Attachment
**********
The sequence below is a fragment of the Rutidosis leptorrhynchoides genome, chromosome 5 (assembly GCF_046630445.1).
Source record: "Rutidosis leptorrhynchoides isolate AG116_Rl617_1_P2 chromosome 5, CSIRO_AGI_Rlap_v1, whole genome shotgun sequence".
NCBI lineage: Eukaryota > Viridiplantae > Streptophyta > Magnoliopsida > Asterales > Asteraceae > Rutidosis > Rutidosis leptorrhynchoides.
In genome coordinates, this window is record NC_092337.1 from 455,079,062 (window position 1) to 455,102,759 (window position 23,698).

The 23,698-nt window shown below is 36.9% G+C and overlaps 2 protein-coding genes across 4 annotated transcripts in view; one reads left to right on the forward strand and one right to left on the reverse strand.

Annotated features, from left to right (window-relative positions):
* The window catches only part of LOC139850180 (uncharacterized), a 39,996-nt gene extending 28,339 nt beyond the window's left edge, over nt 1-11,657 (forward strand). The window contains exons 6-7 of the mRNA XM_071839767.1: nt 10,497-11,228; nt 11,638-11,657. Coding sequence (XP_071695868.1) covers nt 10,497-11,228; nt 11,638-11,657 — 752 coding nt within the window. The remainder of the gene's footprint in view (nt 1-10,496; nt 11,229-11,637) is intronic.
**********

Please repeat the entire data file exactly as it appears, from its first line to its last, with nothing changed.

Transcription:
The sequence below is a fragment of the Rutidosis leptorrhynchoides genome, chromosome 5 (assembly GCF_046630445.1).
Source record: "Rutidosis leptorrhynchoides isolate AG116_Rl617_1_P2 chromosome 5, CSIRO_AGI_Rlap_v1, whole genome shotgun sequence".
NCBI lineage: Eukaryota > Viridiplantae > Streptophyta > Magnoliopsida > Asterales > Asteraceae > Rutidosis > Rutidosis leptorrhynchoides.
In genome coordinates, this window is record NC_092337.1 from 455,079,062 (window position 1) to 455,102,759 (window position 23,698).

The 23,698-nt window shown below is 36.9% G+C and overlaps 2 protein-coding genes across 4 annotated transcripts in view; one reads left to right on the forward strand and one right to left on the reverse strand.

Annotated features, from left to right (window-relative positions):
* The window catches only part of LOC139850180 (uncharacterized), a 39,996-nt gene extending 28,339 nt beyond the window's left edge, over nt 1-11,657 (forward strand). The window contains exons 6-7 of the mRNA XM_071839767.1: nt 10,497-11,228; nt 11,638-11,657. Coding sequence (XP_071695868.1) covers nt 10,497-11,228; nt 11,638-11,657 — 752 coding nt within the window. The remainder of the gene's footprint in view (nt 1-10,496; nt 11,229-11,637) is intronic.